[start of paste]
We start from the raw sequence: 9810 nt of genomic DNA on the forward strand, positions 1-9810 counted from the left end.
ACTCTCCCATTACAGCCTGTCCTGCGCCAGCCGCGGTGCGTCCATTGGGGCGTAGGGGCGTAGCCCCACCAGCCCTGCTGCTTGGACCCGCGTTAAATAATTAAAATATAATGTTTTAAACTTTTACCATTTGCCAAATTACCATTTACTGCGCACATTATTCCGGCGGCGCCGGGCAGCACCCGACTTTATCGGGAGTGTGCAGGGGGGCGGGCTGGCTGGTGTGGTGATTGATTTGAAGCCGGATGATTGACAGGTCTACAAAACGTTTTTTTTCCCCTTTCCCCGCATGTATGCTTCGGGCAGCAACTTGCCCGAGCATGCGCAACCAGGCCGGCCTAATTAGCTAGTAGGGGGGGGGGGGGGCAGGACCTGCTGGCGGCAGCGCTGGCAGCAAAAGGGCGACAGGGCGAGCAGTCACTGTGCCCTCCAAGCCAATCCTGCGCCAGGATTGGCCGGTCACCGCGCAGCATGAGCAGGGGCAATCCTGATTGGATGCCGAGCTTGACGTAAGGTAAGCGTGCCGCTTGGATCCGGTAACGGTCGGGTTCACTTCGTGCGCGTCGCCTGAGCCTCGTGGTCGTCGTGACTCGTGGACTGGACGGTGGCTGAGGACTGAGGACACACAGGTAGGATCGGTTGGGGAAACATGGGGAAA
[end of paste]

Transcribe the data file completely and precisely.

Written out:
We start from the raw sequence: 9810 nt of genomic DNA on the forward strand, positions 1-9810 counted from the left end.
ACTCTCCCATTACAGCCTGTCCTGCGCCAGCCGCGGTGCGTCCATTGGGGCGTAGGGGCGTAGCCCCACCAGCCCTGCTGCTTGGACCCGCGTTAAATAATTAAAATATAATGTTTTAAACTTTTACCATTTGCCAAATTACCATTTACTGCGCACATTATTCCGGCGGCGCCGGGCAGCACCCGACTTTATCGGGAGTGTGCAGGGGGGCGGGCTGGCTGGTGTGGTGATTGATTTGAAGCCGGATGATTGACAGGTCTACAAAACGTTTTTTTTCCCCTTTCCCCGCATGTATGCTTCGGGCAGCAACTTGCCCGAGCATGCGCAACCAGGCCGGCCTAATTAGCTAGTAGGGGGGGGGGGGGGCAGGACCTGCTGGCGGCAGCGCTGGCAGCAAAAGGGCGACAGGGCGAGCAGTCACTGTGCCCTCCAAGCCAATCCTGCGCCAGGATTGGCCGGTCACCGCGCAGCATGAGCAGGGGCAATCCTGATTGGATGCCGAGCTTGACGTAAGGTAAGCGTGCCGCTTGGATCCGGTAACGGTCGGGTTCACTTCGTGCGCGTCGCCTGAGCCTCGTGGTCGTCGTGACTCGTGGACTGGACGGTGGCTGAGGACTGAGGACACACAGGTAGGATCGGTTGGGGAAACATGGGGAAA